Now the Temple served as the holy place where heaven met earth – God’s presence dwelt inside the Temple. Zechariah found himself in the inner sanctuary of the Temple, just feet away from the massive five inch thick sixty foot high veil that divided God’s presence, the holy of holies, and in a complete silence the priestly mass of many thousands awaited outside as Zechariah performed his temple duty. And as he strolled in this holy sanctuary, it is here that we see some evidence that Zechariah reached back in the vault of his mind and heart and said, “Here I am, just feet from the very presence of God in the Holy of Holies. I’m going to pray one more time for a son.” It was a hail-Mary prayer, a scattershot prayer, as his wife was far past child rearing years. But the hope lingered within, and we can ascertain that he probably prayed not only for a son, but also for the hope of Israel, for its consummation. Let’s read on:
 And there appeared to him an angel of the Lord standing on the right side of the altar of incense.  And Zechariah was troubled when he saw him, and fear fell upon him.  But the angel said to him, “Do not be afraid, Zechariah, for your prayer has been heard, and your wife Elizabeth will bear you a son, and you shall call his name John.  And you will have joy and gladness, and many will rejoice at his birth,  for he will be great before the Lord. And he must not drink wine or strong drink, and he will be filled with the Holy Spirit, even from his mother’s womb.  And he will turn many of the children of Israel to the Lord their God,  and he will go before him in the spirit and power of Elijah, to turn the hearts of the fathers to the children, and the disobedient to the wisdom of the just, to make ready for the Lord a people prepared.” (ESV)
As he was praying, to his right, an angel appears. To feel the magnitude of this, remember, it’s been four-hundred years since any sort of vision has occurred, any sort of angelic visitation, anything audible from God, any prophetic announcement – nothing. But suddenly, he finds himself talking with an angel.
He was troubled and full of fear, as any person would. But pay close attention to how it begins: “Don’t be Afraid! God has heard your prayer, your wife will bear a son, and you will call him John"– but then he says "and you will have joy and gladness at his birth.” It is apparent that through the whole pronouncement, that God is about to do something big and dramatic on the scale of world history. Yet, even though he is working on such a massive scale, He is not so busy that he has forgotten just how much a sixty year old man who could never have children was mourning over the despair of his childless circumstance. This child was important, but first, says the Angel, you, Zechariah, will be full of joy and gladness. God is a God of compassion and mercy, caring for people like you and me.
It is here that we must take note: no prayer, even lifted up for decades, should ever be deemed as hopeless, as if we should simply quit and give up on it. We always have reason to hope, even in the times where our souls are cast down. As the psalmist said, “Hope in God, for I shall again praise him.”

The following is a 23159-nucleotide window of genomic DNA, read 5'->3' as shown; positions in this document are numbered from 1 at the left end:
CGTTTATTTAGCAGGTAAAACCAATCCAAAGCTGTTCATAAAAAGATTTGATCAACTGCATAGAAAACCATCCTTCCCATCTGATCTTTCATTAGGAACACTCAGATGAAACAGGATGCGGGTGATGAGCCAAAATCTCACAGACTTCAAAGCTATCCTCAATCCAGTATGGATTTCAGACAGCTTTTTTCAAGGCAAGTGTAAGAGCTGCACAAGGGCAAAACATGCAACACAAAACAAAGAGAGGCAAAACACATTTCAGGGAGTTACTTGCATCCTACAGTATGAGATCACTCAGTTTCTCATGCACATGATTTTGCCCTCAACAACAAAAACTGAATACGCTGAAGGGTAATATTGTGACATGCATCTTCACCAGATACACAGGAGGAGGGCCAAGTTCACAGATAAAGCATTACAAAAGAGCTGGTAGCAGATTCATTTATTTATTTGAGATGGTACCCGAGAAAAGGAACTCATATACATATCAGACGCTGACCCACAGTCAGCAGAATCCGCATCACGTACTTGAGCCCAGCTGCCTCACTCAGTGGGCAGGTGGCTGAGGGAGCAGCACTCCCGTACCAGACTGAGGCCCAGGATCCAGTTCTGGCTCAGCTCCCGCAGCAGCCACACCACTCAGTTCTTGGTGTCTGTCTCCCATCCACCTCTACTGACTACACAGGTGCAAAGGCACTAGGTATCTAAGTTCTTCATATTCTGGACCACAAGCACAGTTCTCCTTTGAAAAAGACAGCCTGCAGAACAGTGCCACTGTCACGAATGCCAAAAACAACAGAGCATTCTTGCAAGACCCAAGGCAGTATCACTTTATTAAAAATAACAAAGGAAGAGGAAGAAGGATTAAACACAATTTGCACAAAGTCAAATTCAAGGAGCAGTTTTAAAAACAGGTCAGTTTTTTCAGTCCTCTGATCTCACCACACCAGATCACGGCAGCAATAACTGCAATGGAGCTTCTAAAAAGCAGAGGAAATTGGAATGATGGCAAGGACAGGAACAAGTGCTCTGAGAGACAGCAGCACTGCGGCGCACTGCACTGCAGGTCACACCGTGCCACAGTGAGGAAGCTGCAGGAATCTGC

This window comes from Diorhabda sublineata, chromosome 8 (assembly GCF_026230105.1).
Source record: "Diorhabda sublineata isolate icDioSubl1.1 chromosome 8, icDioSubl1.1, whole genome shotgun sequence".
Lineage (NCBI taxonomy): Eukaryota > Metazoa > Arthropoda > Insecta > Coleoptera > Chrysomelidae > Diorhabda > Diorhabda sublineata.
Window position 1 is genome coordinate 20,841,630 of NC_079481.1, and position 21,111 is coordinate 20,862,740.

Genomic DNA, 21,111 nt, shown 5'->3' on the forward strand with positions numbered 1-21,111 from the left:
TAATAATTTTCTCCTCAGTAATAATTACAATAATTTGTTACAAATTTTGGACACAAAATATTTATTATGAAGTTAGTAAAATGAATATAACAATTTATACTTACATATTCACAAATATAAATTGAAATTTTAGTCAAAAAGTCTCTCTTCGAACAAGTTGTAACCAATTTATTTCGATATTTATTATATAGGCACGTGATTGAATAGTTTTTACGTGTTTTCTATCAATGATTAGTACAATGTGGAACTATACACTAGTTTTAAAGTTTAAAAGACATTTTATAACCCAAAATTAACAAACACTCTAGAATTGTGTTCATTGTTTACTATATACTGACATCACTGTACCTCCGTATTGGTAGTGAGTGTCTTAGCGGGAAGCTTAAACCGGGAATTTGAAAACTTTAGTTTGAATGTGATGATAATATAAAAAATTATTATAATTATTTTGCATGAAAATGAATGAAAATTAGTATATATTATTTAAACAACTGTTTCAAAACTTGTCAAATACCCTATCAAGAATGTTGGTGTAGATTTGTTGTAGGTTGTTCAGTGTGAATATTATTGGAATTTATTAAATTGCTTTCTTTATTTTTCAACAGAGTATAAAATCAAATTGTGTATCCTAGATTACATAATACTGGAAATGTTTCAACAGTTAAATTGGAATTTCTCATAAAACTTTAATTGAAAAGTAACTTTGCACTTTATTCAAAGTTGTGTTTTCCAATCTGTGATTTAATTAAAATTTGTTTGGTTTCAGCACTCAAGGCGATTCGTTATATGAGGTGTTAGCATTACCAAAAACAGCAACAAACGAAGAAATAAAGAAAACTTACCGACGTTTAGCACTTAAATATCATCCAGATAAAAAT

Returning to our story, this child as announced by the angel will be specially devoted to God, he will not drink wine or strong drink, reminiscent of a potentially life-long Nazarite vow that you see in Numbers chapter 6, just like Samson and Samuel in the stories of old.
The angel said that the Holy Spirit will fill this boy even from his womb – which is unprecedented in all of Scripture. And he will have a prophetic role in the turning of the hearts of Israel back to God, in order that he may prepare the way for someone much greater than himself, to carve out a path for another child that will supersede himself.
Now it is hard to imagine what Zechariah was thinking at this point. I am sure that his mind was racing to comprehend the extraordinary news. But first, he thinks of a very natural and expected question: “how shall I know it? I’m an old man, my wife is advanced in years.” Historically speaking, this couple was past sixty years of age. So how could his wife bear a child in such a time of life?
But if you read closely, what he really is asking for is a sign. In the likes of Moses, Gideon and others, he is not the first person to ask for a sign that can serve as a kind of stamp of proof of God’s plans. So far, all of this can be expected.
Now, if you see the angel’s response, we can gather that Zechariah not only prayed for a son, but also prayed for Israel, acting as a priestly intercessor on their behalf. The angel’s response is to both prayers, but both are responded to with only one answer. As it turns out, the coming child is part of the salvation of his people, for the clearing of the paths for it to arrive.
But Zechariah is found doubting these things. How could a prayer be uttered in one minute, only to be apparently doubted the very next minute, even if an angel was standing before you? Because he is a human being. He’s like you and me, and we can relate. His question revealing his doubts brought about a stern response from the angel. And now he should be trembling, because he learns that this is no common angel. The angel answered him, “I am Gabriel, I stand in the presence of God, I was sent to you to speak to you and bring you this Good News, and behold you will be silent and unable to speak until the day these things take place because you did not believe my words, which will be fulfilled in due time.”